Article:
The suspicion must be that converted packaging imports are beginning to eat into imports of raw paperboard and perhaps doing so at an accelerating rate. That could have implications for domestic manufacturers, but especially for domestic converters.

 

Prices

Since 2019, import prices for the main grades of Packaging and Industrial paper and paperboard have trended up. Even in the ‘sloppy’ year of 2023, when trade and markets were neither strong nor weak, the weighted average price lifted 1.7% to AUDFob1,444/t. That result was achieved mainly however by ‘non-major’ grades.

Among the Containerboard (corrugating materials) grades, Kraftliner was the lone grade to experience an average price increase over the year, lifting a modest 1.2%. On the other side of the box business, Coated paper & paperboard or Cartonboard, saw import prices fall 3.7%.

Australian Imports of Packaging Paper & Paperboard (Main Grades): 2019 – 2023 (AUDFob/t)

Source: ABS & IndustryEdge

On an annualised basis – despite its routine and occasionally large ups and downs – the Australian dollar was relatively stable with the US dollar. That has fed into the stability recorded for the free-on-board (Fob) price, but it is not the sole factor.

The Fob price is what the goods are sold for, at the point where they are about to be lifted onto a vessel at the Port of Origin. Shipping costs therefore also play a significant role in the total or ‘landed’ price, measured in terms of costs, insurance and freight (Cif).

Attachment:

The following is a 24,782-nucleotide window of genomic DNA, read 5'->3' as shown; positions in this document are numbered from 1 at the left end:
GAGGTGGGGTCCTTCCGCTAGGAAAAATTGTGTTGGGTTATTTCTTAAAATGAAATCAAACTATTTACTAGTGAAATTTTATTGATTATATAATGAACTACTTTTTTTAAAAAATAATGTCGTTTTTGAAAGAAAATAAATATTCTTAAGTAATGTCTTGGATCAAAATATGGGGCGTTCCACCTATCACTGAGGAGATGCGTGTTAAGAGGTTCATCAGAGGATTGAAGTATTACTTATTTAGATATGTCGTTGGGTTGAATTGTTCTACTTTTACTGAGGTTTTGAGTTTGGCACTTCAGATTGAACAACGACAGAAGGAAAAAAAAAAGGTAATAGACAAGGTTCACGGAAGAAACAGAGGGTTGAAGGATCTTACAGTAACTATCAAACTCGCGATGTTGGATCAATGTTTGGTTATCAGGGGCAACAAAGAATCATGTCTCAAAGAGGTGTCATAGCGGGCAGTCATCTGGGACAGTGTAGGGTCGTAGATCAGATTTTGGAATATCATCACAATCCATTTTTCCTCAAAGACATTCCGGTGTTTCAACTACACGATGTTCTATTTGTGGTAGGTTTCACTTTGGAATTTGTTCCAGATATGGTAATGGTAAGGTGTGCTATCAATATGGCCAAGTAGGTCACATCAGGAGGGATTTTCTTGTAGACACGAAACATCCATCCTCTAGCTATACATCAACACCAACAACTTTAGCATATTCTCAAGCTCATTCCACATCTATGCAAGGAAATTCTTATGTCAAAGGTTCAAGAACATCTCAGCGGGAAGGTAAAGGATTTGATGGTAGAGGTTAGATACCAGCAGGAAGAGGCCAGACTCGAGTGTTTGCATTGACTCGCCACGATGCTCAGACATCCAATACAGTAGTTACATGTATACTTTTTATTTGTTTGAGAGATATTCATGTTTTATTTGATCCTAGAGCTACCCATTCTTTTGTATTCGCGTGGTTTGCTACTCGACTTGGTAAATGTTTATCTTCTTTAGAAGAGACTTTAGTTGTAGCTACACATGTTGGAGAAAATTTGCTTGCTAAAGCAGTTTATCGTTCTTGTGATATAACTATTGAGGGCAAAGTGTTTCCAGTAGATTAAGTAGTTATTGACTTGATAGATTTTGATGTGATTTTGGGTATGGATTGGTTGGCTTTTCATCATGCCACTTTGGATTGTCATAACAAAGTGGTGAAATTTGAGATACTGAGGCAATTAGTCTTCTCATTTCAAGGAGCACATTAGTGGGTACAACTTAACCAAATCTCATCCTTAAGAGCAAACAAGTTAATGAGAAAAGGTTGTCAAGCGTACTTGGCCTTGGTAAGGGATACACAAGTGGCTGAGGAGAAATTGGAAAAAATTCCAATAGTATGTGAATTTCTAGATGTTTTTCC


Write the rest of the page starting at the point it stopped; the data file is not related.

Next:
As the chart and table below demonstrate, on an annualised basis, the weighted average CIF price for landed imports of paper and paperboard used in packaging fell 5.1% or about AUD85/t over 2023. Notably, the differential or the cost of freight specifically fell 40.7% on average across the year, declining from the record AUD268/t in 2022, to a more manageable AUD159/t in 2023.

 

Australian Packaging Paper & Paperboard Import Prices: 2019 – 2023 (AUDFob/t, AUDCif/t & AUD/t)

Source: ABS & IndustryEdge

 

It is important that the patterns of imports change on a country-of-origin basis each year, especially for the cost of freight. If Australia imported solely from Indonesia (for example), freight costs would fall dramatically compared with North America.

 

Countries

Perhaps unsurprisingly, over 2023, mainland Chinese manufacturers increased their imports to Australia, seeing a 54% lift in their contribution. However, as the chart and table indicate, New Zealand remains the major contributor, despite its volumes falling 19.0%, but still delivering more than one third of total imports.

Australian Packaging Paper and Paperboard Imports by Main Country: 2019 – 2023 (Tonnes)

Source: ABS & IndustryEdge

Tonnes

2022

2023

% Change